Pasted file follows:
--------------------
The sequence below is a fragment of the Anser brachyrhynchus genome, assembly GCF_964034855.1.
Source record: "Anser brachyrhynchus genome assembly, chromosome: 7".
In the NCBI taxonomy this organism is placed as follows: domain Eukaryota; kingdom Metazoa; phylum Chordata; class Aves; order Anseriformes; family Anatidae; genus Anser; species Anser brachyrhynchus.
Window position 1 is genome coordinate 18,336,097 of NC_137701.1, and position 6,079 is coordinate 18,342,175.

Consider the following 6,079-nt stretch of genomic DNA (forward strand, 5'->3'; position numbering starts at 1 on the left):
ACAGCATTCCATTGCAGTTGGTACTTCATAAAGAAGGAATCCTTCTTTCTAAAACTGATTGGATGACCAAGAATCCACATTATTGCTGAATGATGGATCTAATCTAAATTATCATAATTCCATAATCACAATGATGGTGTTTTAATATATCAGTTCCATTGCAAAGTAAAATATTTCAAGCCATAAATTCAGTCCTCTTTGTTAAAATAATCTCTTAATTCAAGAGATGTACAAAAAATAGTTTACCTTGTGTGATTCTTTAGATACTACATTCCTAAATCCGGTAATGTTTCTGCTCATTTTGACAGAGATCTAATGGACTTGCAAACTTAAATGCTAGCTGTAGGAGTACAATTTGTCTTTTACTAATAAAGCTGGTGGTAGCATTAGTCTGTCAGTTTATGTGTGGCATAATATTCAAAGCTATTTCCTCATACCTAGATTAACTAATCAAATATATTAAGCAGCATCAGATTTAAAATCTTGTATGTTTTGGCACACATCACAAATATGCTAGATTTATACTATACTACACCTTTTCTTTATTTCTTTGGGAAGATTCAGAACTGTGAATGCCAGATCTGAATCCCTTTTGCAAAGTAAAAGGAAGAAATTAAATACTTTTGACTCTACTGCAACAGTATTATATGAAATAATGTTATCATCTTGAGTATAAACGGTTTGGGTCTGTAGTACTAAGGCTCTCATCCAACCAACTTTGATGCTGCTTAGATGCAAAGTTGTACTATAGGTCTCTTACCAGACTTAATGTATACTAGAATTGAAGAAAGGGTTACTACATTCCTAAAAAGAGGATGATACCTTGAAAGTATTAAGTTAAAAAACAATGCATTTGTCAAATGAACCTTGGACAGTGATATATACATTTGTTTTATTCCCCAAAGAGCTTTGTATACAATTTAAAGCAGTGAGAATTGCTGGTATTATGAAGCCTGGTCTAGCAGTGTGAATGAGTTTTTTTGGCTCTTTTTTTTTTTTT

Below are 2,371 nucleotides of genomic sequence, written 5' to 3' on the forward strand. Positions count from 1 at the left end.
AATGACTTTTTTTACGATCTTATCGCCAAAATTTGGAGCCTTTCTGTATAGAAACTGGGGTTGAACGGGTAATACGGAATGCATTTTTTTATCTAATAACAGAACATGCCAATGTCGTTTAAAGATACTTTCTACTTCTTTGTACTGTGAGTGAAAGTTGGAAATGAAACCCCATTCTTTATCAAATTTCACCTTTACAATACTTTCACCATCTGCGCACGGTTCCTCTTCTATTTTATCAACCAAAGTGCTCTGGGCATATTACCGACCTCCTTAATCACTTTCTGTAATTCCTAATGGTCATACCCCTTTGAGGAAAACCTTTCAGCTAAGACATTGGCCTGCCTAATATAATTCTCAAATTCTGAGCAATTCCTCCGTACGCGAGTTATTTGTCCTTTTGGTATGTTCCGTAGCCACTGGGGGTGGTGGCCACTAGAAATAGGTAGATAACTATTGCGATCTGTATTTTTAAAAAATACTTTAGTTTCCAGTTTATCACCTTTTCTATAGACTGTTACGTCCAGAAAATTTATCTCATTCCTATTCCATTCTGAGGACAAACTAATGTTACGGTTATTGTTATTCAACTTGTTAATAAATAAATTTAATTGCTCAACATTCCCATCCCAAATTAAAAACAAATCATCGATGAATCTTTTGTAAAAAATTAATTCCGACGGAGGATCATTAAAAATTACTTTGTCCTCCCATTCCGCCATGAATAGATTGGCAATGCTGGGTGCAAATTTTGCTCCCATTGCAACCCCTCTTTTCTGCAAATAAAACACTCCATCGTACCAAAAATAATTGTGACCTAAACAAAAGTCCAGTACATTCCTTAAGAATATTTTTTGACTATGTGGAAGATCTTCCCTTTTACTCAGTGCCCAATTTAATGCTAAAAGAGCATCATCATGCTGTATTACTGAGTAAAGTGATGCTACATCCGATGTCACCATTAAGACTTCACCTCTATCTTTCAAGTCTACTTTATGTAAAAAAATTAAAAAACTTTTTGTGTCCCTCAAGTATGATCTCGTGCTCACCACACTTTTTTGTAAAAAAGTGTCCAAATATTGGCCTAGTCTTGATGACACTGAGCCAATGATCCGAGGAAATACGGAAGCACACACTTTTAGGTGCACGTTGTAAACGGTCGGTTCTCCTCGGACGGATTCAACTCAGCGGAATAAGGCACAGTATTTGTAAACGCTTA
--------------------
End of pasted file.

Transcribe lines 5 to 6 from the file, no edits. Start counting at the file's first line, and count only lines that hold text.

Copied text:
Consider the following 6,079-nt stretch of genomic DNA (forward strand, 5'->3'; position numbering starts at 1 on the left):
ACAGCATTCCATTGCAGTTGGTACTTCATAAAGAAGGAATCCTTCTTTCTAAAACTGATTGGATGACCAAGAATCCACATTATTGCTGAATGATGGATCTAATCTAAATTATCATAATTCCATAATCACAATGATGGTGTTTTAATATATCAGTTCCATTGCAAAGTAAAATATTTCAAGCCATAAATTCAGTCCTCTTTGTTAAAATAATCTCTTAATTCAAGAGATGTACAAAAAATAGTTTACCTTGTGTGATTCTTTAGATACTACATTCCTAAATCCGGTAATGTTTCTGCTCATTTTGACAGAGATCTAATGGACTTGCAAACTTAAATGCTAGCTGTAGGAGTACAATTTGTCTTTTACTAATAAAGCTGGTGGTAGCATTAGTCTGTCAGTTTATGTGTGGCATAATATTCAAAGCTATTTCCTCATACCTAGATTAACTAATCAAATATATTAAGCAGCATCAGATTTAAAATCTTGTATGTTTTGGCACACATCACAAATATGCTAGATTTATACTATACTACACCTTTTCTTTATTTCTTTGGGAAGATTCAGAACTGTGAATGCCAGATCTGAATCCCTTTTGCAAAGTAAAAGGAAGAAATTAAATACTTTTGACTCTACTGCAACAGTATTATATGAAATAATGTTATCATCTTGAGTATAAACGGTTTGGGTCTGTAGTACTAAGGCTCTCATCCAACCAACTTTGATGCTGCTTAGATGCAAAGTTGTACTATAGGTCTCTTACCAGACTTAATGTATACTAGAATTGAAGAAAGGGTTACTACATTCCTAAAAAGAGGATGATACCTTGAAAGTATTAAGTTAAAAAACAATGCATTTGTCAAATGAACCTTGGACAGTGATATATACATTTGTTTTATTCCCCAAAGAGCTTTGTATACAATTTAAAGCAGTGAGAATTGCTGGTATTATGAAGCCTGGTCTAGCAGTGTGAATGAGTTTTTTTGGCTCTTTTTTTTTTTTT